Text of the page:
Our curriculum is planned into Topics/Themes which are chosen to capture the interests and imaginations of the children. Skills based learning is further developed by linking subjects such as history, geography, art, design technology and music to the topic being studied where relevant links can legitimately be made. This allows children to make purposeful links in their learning. We also use every opportunity to make further links through reading, writing, mathematical problem solving, science and computing where relevant. RE, PE and maths are often taught as discreet subjects to allow coverage of the main objectives and age appropriate skills development. Our teachers plan foundation subjects using progressive skills, which show what pupils should be learning in each year group in each subject. They check the learning against these, and subject leaders check that they are doing this correctly. They keep a record of how each pupil is doing in each subject, including who is secure in the areas and who is working at age related expectations, at greater depth or towards age expected standards.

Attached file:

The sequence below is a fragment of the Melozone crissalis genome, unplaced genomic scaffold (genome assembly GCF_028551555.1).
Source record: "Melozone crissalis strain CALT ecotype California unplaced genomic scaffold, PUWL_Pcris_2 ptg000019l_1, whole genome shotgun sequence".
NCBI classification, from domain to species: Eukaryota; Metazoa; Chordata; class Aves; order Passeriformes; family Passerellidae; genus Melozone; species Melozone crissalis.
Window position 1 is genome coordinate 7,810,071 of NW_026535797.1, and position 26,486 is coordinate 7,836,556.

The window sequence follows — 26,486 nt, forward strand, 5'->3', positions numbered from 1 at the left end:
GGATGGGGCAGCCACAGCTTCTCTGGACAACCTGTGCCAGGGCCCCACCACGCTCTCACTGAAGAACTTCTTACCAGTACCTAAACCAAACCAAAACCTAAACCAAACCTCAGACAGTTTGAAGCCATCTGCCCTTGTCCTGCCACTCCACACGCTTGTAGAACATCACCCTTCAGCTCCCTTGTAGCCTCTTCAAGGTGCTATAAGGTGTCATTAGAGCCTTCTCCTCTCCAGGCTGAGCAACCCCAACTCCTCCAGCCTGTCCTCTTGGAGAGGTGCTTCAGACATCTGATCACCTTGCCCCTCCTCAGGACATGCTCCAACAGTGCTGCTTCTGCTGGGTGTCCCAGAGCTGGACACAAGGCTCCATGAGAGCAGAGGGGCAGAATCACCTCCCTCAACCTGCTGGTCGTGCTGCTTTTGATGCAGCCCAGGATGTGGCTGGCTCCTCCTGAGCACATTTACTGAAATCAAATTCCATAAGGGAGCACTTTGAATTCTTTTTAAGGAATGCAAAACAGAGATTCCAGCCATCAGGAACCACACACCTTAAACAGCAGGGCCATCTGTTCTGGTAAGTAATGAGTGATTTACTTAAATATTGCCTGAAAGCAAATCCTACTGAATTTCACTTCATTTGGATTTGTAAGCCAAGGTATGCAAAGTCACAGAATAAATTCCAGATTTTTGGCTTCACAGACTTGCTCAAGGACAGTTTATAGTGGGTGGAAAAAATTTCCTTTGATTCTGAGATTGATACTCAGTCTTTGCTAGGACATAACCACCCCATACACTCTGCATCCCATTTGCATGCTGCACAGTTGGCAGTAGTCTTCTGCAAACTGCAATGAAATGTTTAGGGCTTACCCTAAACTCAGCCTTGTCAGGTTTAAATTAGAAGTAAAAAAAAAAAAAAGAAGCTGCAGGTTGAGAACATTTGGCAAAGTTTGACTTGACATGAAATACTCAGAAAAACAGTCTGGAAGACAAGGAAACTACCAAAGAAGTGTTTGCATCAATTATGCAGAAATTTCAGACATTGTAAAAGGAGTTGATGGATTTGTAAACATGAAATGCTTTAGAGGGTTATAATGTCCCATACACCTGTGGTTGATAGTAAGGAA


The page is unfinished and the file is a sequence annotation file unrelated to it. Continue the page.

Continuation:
For each ‘focus theme’, teachers plan an inspiring stimulus, a trip or visitor, or a celebratory showcase event, to hook and engage children and parents and make learning purposeful and relevant. Parents are provided with ‘theme mats’ at the start of all our termly themes to encourage discussion with their child and deepen their knowledge.
Enrichment opportunities, including outdoor learning, inspirational visitors and exciting educational visits, provide our children with rich experiences and enhance teaching, learning and knowledge. Knowledge and skills are accurately assessed against ‘Age-Related Descriptors’.
Our curriculum is continually shaped and developed to meet children’s interests and needs, and is supported by practices based on credible research.
Through quality teaching of knowledge, skills and vocabulary across core and foundation subjects, all children will be challenged to be inquisitive, compassionate, courageous and creative learners. All our children have opportunities to influence their own learning through age appropriate and progressive themes and topics.
At St George’s we embrace good pedagogy, which expects all children to work towards reaching or exceeding national expectations, to fulfil and develop their potential. High expectations of progress apply equally to children working above, at, or below age-related expectations, including those who have been identified as having special educational needs. There is an expectation of participation, fulfilment and success; and teaching and learning is characterised by ambitious expectations and outcomes, challenging personal targets and early intervention to keep pupils on track. We use accurate assessment to check and maintain pupil progress. There are also clear plans to support those who are struggling to maintain progress.